Victoria’s tough new gifts rules for government employees

By David Donaldson

Tuesday October 25, 2016

Victorian public servants will be required to record offers of gifts, benefits and hospitality on their organisation’s register even if they aren’t accepted, according to new integrity rules.

Working in consultation with the Victorian Secretaries Board, the Victorian Public Sector Commission has set new minimum standards across the sector, tightening requirements in the VPS Gifts, benefits and hospitality policy framework and putting a greater emphasis on a principles-based approach.

“Recent high profile integrity failures have highlighted the need to improve the way we need to manage gifts, benefits and hospitality”, says Victorian Public Sector Commissioner Belinda Clark.

“The VPSC’s updated materials will assist organisations and individuals to ensure that gifts, benefits and hospitality are managed in line with community expectations.

“Managing gifts, benefits and hospitality can be difficult in the public sector — what’s normal behaviour in private or community circles can lead to perceptions of conflict of interest within the public sector. The VPSC’s updated policy framework will bring greater rigour and transparency to how gifts, benefits and hospitality are managed across the Victorian public sector.”

Changes to the minimum accountabilities under the framework include:

  • Reducing the value of a “token” offer. The policy framework distinguishes between token and non-token offers. A token offer is an offer of a gift, benefit or hospitality that is of trivial value and does not create an actual or potential conflict of interest. A token offer cannot be worth more than an estimated $50 (or $100, for employees in Victorian government schools in some circumstances).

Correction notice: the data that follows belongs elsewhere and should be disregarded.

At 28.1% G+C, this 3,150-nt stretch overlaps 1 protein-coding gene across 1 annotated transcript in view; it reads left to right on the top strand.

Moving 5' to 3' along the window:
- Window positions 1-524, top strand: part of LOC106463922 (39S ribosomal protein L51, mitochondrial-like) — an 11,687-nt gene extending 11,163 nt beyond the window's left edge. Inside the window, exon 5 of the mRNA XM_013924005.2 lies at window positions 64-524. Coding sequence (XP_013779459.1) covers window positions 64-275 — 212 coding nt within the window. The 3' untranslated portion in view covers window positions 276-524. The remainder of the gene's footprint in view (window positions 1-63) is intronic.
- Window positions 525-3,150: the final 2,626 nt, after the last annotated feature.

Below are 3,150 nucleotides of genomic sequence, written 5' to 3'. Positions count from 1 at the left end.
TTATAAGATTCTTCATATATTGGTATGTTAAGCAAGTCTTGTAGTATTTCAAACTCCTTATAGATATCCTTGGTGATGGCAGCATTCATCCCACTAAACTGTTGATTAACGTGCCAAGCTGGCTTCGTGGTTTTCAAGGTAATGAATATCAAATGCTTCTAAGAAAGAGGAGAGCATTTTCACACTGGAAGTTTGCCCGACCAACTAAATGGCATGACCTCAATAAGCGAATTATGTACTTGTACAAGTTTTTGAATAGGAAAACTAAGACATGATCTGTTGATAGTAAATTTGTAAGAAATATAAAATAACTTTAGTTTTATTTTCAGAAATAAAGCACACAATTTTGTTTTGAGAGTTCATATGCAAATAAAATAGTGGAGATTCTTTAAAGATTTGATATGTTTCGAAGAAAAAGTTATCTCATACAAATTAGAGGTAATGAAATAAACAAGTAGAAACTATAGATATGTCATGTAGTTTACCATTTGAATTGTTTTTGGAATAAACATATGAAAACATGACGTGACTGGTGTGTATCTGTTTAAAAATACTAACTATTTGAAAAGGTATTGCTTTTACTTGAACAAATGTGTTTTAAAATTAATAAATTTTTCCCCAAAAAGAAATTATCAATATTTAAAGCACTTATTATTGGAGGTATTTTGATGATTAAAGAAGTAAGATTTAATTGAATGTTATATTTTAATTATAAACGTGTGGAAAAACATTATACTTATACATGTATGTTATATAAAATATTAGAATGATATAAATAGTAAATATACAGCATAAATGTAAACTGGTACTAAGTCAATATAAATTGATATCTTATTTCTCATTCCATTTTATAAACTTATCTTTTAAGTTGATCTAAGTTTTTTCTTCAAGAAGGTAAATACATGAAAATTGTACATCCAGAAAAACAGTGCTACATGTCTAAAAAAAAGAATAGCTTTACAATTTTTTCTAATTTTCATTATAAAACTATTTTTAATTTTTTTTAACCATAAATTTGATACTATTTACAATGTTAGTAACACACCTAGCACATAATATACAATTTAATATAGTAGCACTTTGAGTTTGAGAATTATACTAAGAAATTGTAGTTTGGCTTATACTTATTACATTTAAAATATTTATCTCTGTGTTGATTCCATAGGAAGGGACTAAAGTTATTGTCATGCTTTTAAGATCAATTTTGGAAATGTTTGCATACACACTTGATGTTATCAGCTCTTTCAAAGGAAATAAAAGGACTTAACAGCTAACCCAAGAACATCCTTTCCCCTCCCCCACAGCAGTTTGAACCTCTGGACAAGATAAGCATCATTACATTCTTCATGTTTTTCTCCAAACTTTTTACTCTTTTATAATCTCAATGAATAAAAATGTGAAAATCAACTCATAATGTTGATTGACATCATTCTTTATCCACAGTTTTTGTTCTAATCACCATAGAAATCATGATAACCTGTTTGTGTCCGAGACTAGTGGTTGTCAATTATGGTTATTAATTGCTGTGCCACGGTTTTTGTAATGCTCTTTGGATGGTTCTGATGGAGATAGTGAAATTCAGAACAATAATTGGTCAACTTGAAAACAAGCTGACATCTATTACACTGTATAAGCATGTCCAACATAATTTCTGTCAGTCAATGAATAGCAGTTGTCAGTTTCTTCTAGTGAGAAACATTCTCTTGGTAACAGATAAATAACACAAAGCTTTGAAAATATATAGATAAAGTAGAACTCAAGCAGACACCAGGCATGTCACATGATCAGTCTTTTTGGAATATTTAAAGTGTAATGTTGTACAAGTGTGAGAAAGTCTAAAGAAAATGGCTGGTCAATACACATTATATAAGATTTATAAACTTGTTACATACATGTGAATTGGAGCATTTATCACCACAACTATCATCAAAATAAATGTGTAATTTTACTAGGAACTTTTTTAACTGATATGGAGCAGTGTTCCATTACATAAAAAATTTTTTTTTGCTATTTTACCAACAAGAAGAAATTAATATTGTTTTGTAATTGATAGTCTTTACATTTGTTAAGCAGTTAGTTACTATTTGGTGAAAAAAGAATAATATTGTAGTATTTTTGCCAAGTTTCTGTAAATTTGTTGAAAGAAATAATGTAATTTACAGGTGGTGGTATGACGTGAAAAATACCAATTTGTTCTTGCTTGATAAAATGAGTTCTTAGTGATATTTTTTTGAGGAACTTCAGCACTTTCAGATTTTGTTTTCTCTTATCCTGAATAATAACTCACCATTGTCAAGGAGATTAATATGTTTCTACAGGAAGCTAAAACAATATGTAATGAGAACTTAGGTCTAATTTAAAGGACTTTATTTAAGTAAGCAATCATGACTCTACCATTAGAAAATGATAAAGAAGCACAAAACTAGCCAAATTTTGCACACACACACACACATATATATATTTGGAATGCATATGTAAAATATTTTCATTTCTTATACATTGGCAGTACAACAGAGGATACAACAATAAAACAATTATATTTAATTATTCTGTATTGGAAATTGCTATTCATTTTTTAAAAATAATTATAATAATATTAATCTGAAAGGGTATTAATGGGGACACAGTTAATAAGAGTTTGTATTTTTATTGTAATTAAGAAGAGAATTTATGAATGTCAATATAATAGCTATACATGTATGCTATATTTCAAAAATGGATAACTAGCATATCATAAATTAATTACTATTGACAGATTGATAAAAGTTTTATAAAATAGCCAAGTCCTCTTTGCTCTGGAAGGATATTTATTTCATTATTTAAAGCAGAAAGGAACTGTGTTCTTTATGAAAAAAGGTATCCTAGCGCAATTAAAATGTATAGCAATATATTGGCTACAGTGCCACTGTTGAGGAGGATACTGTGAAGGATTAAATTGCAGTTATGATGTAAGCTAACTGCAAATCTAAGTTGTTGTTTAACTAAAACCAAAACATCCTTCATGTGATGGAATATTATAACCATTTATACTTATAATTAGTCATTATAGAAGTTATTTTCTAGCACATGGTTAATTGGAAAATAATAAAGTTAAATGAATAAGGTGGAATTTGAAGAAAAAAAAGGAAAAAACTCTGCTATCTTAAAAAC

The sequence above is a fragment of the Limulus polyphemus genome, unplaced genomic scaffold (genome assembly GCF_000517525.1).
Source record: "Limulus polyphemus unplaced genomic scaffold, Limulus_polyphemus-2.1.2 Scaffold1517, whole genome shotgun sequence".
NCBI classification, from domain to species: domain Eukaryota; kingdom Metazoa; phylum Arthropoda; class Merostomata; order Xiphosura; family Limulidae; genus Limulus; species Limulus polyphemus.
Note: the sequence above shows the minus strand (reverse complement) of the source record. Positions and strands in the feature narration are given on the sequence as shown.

• A greater focus on a principles-based approach, recognising that each person needs to assess and determine whether an offer has a legitimate business purpose and then whether it presents an actual, potential or perceived conflict of interest. This recognises the wide variety of roles across the public sector and the range of situations in which gifts, benefits and hospitality need to be managed.
  • Stronger reporting and transparency requirements. Individuals must record all non-token offers of gifts, benefits and hospitality on their organisation’s register, irrespective of whether or not the offer was accepted. This will allow organisations to identify if repeated offers are coming from a particular source.
  • Organisations are required to publish their gifts, benefits and hospitality register on their websites.

Public servants must decline non-token offers that, if accepted, would be seen as an inducement or give rise to an actual or perceived conflict of interest. They must also declare and record all non-token offers of gifts, benefits and hospitality.

The VPSC has also developed new resources to help manage gifts, benefits and hospitality. This includes a model gifts, benefits and hospitality policy and templates for a declaration form and register. The materials are available on the VPSC website.

The updated policy framework and related materials are part its the Victorian Secretaries Board’s commitment to the Independent Broad-based Anti-corruption Commission to review the VPSC’s gifts, benefits and hospitality policies and guidance.

The VPS is undertaking a raft of upcoming integrity reforms following a series of high profile IBAC investigations. These include uniform conflict of interest rules, a Speak Up initiative and using the state’s new behavioural insights unit to promote integrity.

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